Rental operators listen to Andrea Butcher at the ARA of Indiana’s “Managing the Moment” seminar.
Leaning into challenges in order to grow and learn from them was a prime focus of the ARA of Indiana’s “Managing the Moment” seminar on Jan. 18 that featured Andrea Butcher, CEO of HRD Leadership and author of “Power of the Pivot.”
“This was our first event for 2023,” says Brian Flinn, rental operations branch manager, MacAllister Rentals, Indianapolis, who serves as ARA of Indiana president. “This educational and networking event focused on managing through all the unknown moments that employees face during the workday, including working through tough decisions and sometimes uncomfortable conversations. Andrea offered ideas and mindsets to help everyone in the crowd, from the young rental professionals to the more veteran rental operators who manage multigenerational teams and want to maximize their effectiveness to achieve results by seeking to identify employee strengths or tailor their management to different learning styles.”
Butcher’s ideas really resonated with Tiffany Frazier, operations manager, MichaelAngelos Events, South Bend, Ind.
“What I loved most was the relatability with everyone and learning certain skills to bring to our team,” she says. “To do that we have to learn how to be a better player. That means being a better listener and communicator,” Frazier says. “In this business it is all about communication, but learning to listen to our players verbally and nonverbally is a major thing I took away from the session. There is so much hustle and bustle and we are so caught up in the day-to-day that we don’t have a chance to take a beat and evaluate where we are for each other and for the client,” she says.
Dustin Caudill, delivery coordinator, Midwest Rentals, Lafayette, Ind., couldn’t agree more. “My wife, Amber, and I have read this book, which is all about how to be a better person. We are big fans of what the author proposes. We thought this seminar was very valuable, showing us how to have that active communication with our team and our customers,” he says.
Both Frazier and Caudill were impressed with the group activities that examined both the verbal and nonverbal aspects of communication and how that can impact the overall culture and outcome of a situation.
“I loved the nonverbal group exercise with the tower. What I enjoyed most was the problem-solving — how you had to learn to work with people you barely knew to achieve a common goal even if you couldn’t talk with one another. It was about learning that to achieve a goal you have to be on the same page. We saw what happens if you are not on the same page,” Frazier says.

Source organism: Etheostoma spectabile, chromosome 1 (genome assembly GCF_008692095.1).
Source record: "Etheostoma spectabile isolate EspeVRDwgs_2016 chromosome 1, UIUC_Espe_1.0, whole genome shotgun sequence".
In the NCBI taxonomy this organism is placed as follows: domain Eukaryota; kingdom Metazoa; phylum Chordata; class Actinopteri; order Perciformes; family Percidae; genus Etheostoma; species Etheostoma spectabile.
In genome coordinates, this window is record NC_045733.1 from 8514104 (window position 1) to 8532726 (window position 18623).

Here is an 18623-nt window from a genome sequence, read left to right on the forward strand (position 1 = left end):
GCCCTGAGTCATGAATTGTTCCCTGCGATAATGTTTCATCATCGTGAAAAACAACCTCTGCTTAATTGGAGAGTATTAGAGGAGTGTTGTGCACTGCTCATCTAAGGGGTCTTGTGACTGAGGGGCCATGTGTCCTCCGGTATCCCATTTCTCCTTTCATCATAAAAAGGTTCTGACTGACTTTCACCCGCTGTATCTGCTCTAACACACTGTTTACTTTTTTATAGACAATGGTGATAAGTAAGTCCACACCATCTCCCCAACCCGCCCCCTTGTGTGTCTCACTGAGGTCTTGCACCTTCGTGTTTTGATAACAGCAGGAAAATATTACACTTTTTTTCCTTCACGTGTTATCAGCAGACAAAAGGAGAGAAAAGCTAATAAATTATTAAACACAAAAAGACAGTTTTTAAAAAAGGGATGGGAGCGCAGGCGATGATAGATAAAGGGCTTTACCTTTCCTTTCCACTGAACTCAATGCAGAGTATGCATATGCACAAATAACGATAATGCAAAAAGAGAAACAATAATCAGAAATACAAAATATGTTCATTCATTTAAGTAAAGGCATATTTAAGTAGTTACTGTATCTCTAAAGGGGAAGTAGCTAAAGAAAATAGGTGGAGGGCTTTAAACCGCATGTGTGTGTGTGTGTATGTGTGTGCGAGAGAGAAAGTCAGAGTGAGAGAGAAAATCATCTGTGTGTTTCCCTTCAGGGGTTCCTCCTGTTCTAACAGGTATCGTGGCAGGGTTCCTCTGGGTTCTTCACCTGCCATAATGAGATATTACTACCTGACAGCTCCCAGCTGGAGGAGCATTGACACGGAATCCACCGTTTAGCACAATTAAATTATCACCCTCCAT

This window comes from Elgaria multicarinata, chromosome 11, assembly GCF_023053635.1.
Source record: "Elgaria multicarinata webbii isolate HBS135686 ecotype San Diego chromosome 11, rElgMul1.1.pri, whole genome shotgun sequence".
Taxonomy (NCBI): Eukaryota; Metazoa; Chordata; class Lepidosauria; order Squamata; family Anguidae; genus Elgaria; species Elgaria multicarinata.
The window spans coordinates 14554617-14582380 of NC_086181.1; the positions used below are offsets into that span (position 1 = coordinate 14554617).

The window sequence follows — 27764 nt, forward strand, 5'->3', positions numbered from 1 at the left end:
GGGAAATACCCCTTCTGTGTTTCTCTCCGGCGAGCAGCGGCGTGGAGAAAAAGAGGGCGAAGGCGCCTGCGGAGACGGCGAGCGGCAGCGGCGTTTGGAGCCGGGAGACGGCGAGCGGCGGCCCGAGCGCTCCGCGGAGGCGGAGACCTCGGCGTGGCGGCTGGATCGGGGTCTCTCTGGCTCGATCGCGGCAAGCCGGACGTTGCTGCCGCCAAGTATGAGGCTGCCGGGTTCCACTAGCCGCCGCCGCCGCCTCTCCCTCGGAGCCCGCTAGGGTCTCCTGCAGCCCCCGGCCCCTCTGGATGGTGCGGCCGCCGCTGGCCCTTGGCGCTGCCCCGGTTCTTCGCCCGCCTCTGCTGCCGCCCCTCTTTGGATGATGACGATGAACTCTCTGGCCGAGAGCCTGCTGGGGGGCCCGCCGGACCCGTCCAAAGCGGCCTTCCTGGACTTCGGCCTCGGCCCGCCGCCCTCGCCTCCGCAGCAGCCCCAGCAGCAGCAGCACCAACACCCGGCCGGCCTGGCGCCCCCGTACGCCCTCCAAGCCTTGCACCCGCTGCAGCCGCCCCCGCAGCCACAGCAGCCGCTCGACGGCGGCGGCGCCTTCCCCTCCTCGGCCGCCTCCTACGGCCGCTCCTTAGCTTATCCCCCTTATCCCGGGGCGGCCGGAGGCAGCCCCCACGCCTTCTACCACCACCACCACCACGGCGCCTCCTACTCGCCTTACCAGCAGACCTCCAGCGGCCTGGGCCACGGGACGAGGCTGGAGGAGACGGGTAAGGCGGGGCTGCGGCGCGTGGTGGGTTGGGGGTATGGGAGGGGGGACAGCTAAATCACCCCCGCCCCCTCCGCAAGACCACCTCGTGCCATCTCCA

“What resonated with me with that exercise was that it was like when a customer comes in and we don’t know that customer’s needs. We need to just step back and allow our customers to speak their minds and not jump in right away with what we have to say,” Caudill says.
Another group activity was forming a circle and asking people to step in and out of it, depending on whether the question asked pertained to them. “You really got to know the people you surround yourself with even though you weren’t speaking to each other. I found that was valuable,” Frazier says.
“The whole session highlighted the importance of listening to your customer and team,” Caudill says. It helped me better understand the communication piece. A good communicator is the best listener. You can’t communicate well if you are finishing other people’s sentences. It makes them feel like they are not included. You have to sit there, listen and not interject right away. These exercises helped us better understand the communication piece.”
Good communication is integral to all aspects of a rental operation, especially in listening to and responding to what the team needs to succeed, Caudill adds. “We have worked hard to provide a work-life balance for our team, but that becomes more difficult to do during our busy wedding and corporate event season. We are a family business, established by my wife’s grandfather, who was a founding father of the American Rental Association (ARA). We are about to celebrate our 70th anniversary. So much has changed over the years, and it has been tough since COVID with finding good help. We want to enhance our environment and that work-life balance so people want to continue to come to work here,” he says.
All three left with valuable strategies for communicating with their team and customers, even during difficult times, to make the rental experience the best it can be for all involved. They also gained valuable networking opportunities with other rental operators.
For instance, Caudill struck up a conversation with another rental operator about Chiavari chairs. “I had made a suggestion about building something for their chairs. I had some other things I wanted to share after the seminar, so I went to that operation the next day. When I got there I saw they had already taken my suggestion and built this for their chairs. They also shared information with me. We both shared some things that we may have struggled with without each other’s help. That open and honest networking was so valuable,” he says.
Flinn says, “All the feedback from the more than 25 seminar attendees was positive. It really brought a positive momentum to what the board is trying to accomplish — providing more opportunities for member engagement and providing solid educational value for businesses to continue sending their staff to these events.”